CONTENT PREVIEW
Air-Launched Weapons

Sea Venom/ANL missile service entry faces year-long delay

17 December 2018
A Sea Venom/ANL fired from a DGA Dauphin helicopter engages a target at the DGA’s Ile du Levant missile test range on 27 November. The trial was the final development firing for the missile before the start of qualification trials in 2019. Source: MBDA

The introduction of the Sea Venom/ANL helicopter-launched anti-ship missile into UK Royal Navy (RN) service faces a delay of up to 12 months because of unspecified technical issues, the UK Ministry of Defence (MoD) has disclosed.

The slippage would leave the RN’s Wildcat HMA.2 helicopter without its principal anti-ship armament until the latter part of 2021.

Sea Venom/ANL is being developed by MBDA for the UK and French governments under a contract worth about GBP500 million (USD630 million) awarded in March 2014. The UK, which is managing the contract as part of MBDA’s Team Complex Weapons portfolio, is procuring Sea Venom/ANL to meet its Future Anti-Surface Guided Weapon (Heavy) – FASGW(H) – requirement; France is to field the missile on the future H160M Hélicoptère interarmées léger to meet its national Anti Navire Léger requirement.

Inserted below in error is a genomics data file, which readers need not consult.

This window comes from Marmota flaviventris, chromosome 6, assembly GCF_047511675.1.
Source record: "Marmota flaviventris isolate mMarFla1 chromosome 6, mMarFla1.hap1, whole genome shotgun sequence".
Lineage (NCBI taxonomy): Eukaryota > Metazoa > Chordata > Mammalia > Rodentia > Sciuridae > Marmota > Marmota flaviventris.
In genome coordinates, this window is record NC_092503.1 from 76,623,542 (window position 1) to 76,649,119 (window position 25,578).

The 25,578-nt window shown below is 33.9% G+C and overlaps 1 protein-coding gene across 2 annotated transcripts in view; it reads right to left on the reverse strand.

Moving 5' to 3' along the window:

Designed to disable targets from fast attack craft up to corvette size, and also offer a capability against coastal and land targets, Sea Venom/ANL is a 110 kg-class high-subsonic missile incorporating an imaging infrared seeker (with provisions for an additional semi-active laser guidance channel), a two-way datalink for operator-in-the-loop (OITL) control, and a 30 kg warhead. While the missile is capable of flying a fully autonomous profile, OITL control will enable capabilities such as in-flight re-targeting, aim-point correction/refinement, and safe abort.

While Sea Venom/ANL is intended to address the FASGW(H) requirement, the UK is also procuring the Thales Lightweight Multirole Missile (LMM) to meet its Future Anti-Surface Guided Weapon (Light) – FASGW(L) requirement. To be known as Martlet in RN service, the laser-guided LMM will afford Wildcat a precision surface attack capability more proportionate to smaller surface targets such as fast inshore attack craft.

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